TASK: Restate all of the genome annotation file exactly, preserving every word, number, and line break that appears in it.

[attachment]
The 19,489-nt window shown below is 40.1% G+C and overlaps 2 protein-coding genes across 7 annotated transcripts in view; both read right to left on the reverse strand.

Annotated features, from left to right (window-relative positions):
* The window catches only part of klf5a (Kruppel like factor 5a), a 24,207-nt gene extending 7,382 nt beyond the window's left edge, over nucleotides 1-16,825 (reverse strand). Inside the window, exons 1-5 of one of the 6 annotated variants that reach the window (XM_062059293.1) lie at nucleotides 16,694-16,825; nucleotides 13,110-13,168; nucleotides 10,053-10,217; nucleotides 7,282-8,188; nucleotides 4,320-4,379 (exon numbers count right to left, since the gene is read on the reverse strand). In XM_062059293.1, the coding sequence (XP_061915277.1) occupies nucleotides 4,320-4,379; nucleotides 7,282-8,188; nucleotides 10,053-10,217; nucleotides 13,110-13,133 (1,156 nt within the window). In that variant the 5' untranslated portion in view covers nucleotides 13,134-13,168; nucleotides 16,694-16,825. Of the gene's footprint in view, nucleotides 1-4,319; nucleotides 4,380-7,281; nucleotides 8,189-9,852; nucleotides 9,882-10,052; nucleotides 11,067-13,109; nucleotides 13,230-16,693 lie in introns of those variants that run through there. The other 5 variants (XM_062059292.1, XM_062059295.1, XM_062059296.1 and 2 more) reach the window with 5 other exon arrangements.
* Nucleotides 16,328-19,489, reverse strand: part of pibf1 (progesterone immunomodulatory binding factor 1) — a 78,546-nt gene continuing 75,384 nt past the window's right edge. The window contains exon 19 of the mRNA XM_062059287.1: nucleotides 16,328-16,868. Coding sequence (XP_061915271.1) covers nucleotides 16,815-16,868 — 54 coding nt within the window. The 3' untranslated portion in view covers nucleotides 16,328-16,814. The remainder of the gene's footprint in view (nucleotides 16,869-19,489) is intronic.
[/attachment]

The 19,489-nt window shown below is 40.1% G+C and overlaps 2 protein-coding genes across 7 annotated transcripts in view; both read right to left on the reverse strand.

Annotated features, from left to right (window-relative positions):
* The window catches only part of klf5a (Kruppel like factor 5a), a 24,207-nt gene extending 7,382 nt beyond the window's left edge, over nucleotides 1-16,825 (reverse strand). Inside the window, exons 1-5 of one of the 6 annotated variants that reach the window (XM_062059293.1) lie at nucleotides 16,694-16,825; nucleotides 13,110-13,168; nucleotides 10,053-10,217; nucleotides 7,282-8,188; nucleotides 4,320-4,379 (exon numbers count right to left, since the gene is read on the reverse strand). In XM_062059293.1, the coding sequence (XP_061915277.1) occupies nucleotides 4,320-4,379; nucleotides 7,282-8,188; nucleotides 10,053-10,217; nucleotides 13,110-13,133 (1,156 nt within the window). In that variant the 5' untranslated portion in view covers nucleotides 13,134-13,168; nucleotides 16,694-16,825. Of the gene's footprint in view, nucleotides 1-4,319; nucleotides 4,380-7,281; nucleotides 8,189-9,852; nucleotides 9,882-10,052; nucleotides 11,067-13,109; nucleotides 13,230-16,693 lie in introns of those variants that run through there. The other 5 variants (XM_062059292.1, XM_062059295.1, XM_062059296.1 and 2 more) reach the window with 5 other exon arrangements.
* Nucleotides 16,328-19,489, reverse strand: part of pibf1 (progesterone immunomodulatory binding factor 1) — a 78,546-nt gene continuing 75,384 nt past the window's right edge. The window contains exon 19 of the mRNA XM_062059287.1: nucleotides 16,328-16,868. Coding sequence (XP_061915271.1) covers nucleotides 16,815-16,868 — 54 coding nt within the window. The 3' untranslated portion in view covers nucleotides 16,328-16,814. The remainder of the gene's footprint in view (nucleotides 16,869-19,489) is intronic.